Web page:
Sebastian Junger

Not many journalists have the balls to embed in a combat zone, but Sebastian Junger situated himself at just such a testosterone outpost while reporting the Vanity Fair dispatches that became War (12 Books, $26.99). With the companion documentary Restrepo playing at SIFF this week (and opening in theaters July 2), Junger’s account of a year—with breaks—spent among U.S. the soldiers fighting in Afghanistan’s Korengal Valley is bathed the sweat, piss, and blood of weird male intimacy. The outpost (OP) is named for a Colombian-American immigrant killed in combat, Juan Restrepo. The other 150 members of Battle Company, whom Junger follows from 2007-08, are like cycle sisters in an all-male sorority. If one guy’s urine stinks too much, the others rebuke him for not drinking enough water; being dehydrated in such a high, dry combat area could cost you a buddy’s life. Between firefights and frustrating jirgas with Afghan elders, the soldiers bitch about the lulls between combat and enact “strange pantomimed man-rapes.” There are no women in this story. The Pakistani and Saudi Arabian mujahideen firing at OP Restrepo are no less sexually frustrated. But that’s war, Junger writes, “a pure, clean standard” by which men can measure themselves. His book isn’t pretty, it isn’t definitive, nor does it look beyond the confines of one high, hellish valley. (Our forces withdrew from there last month.) Never mind politics, he concludes: “I think I finally understand the idea of brotherhood.” BRIAN MILLER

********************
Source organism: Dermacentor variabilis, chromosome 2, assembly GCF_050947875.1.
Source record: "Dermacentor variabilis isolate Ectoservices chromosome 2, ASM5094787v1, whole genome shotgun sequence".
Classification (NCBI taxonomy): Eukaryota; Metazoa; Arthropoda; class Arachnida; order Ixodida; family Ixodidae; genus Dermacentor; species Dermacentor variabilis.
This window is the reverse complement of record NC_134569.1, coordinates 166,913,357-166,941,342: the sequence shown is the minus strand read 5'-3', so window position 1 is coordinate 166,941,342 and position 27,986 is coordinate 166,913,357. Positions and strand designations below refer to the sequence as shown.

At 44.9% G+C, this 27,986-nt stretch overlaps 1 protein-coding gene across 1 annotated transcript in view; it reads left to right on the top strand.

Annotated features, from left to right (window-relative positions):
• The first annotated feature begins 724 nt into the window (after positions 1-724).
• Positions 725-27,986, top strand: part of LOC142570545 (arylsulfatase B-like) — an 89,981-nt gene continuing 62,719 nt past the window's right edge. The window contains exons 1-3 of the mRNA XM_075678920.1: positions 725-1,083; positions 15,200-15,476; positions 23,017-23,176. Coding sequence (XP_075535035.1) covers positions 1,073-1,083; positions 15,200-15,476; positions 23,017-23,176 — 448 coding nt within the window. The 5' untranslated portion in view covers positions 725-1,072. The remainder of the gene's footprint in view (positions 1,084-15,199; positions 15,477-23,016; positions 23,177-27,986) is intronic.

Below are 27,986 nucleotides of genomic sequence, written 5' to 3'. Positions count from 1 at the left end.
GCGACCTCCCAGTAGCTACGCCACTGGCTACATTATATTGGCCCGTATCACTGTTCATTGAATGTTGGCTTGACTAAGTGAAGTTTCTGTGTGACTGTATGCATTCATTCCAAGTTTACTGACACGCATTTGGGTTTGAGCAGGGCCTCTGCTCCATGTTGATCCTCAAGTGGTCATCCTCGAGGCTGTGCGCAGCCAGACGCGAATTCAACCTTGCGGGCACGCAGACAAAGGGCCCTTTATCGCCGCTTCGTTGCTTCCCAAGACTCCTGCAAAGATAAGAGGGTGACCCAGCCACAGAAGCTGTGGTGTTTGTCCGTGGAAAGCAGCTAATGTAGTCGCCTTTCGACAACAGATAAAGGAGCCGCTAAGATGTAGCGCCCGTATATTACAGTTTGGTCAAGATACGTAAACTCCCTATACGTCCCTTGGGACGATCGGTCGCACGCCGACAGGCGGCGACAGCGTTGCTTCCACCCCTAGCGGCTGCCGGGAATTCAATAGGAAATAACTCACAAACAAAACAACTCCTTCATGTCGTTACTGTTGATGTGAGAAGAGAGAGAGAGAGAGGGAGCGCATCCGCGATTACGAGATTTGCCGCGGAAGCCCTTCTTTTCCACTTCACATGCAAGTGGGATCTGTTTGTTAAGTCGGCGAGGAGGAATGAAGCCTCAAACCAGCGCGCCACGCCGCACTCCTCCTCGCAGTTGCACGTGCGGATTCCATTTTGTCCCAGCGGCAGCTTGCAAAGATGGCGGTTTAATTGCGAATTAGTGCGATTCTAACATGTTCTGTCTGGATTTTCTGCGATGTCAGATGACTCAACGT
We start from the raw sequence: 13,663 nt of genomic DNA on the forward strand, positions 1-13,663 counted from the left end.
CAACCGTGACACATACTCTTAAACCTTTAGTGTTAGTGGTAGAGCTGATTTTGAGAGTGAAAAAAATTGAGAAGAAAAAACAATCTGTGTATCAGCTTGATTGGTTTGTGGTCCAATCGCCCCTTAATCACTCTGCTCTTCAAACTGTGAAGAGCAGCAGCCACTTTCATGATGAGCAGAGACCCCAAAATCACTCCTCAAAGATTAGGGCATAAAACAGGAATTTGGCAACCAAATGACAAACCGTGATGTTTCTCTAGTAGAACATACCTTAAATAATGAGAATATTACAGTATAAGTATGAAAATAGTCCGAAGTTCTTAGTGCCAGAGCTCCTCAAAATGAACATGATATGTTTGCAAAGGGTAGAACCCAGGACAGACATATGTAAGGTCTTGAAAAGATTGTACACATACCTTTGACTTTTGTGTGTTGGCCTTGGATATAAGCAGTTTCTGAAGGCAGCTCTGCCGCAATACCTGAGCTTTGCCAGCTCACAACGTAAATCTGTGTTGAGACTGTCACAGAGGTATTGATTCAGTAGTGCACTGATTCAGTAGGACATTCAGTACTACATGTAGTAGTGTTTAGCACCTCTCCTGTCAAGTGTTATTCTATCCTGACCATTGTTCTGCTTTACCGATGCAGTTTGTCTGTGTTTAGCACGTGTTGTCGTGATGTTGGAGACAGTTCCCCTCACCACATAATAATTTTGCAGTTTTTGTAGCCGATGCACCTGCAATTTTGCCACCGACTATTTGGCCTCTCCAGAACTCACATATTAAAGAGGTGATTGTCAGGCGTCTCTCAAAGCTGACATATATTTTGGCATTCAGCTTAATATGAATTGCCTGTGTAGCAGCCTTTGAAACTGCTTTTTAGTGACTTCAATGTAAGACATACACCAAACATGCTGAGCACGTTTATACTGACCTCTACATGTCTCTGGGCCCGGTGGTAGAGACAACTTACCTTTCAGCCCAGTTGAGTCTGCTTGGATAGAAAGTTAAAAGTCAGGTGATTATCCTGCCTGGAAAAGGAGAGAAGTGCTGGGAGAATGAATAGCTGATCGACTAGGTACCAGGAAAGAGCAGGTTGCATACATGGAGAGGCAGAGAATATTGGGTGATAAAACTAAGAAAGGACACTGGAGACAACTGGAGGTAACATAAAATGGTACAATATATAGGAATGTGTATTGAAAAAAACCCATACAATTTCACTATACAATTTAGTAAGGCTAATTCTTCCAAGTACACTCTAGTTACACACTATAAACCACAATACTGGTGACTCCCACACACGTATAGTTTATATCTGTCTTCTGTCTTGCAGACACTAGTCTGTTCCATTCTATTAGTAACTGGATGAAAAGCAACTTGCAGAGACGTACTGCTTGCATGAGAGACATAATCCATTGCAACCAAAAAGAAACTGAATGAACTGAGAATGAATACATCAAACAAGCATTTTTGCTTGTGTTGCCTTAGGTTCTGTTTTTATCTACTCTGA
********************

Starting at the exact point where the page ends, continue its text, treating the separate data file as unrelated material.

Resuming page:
Sat., May 22, 6:30 p.m.; Thu., May 27, 7:30 p.m., 2010

 
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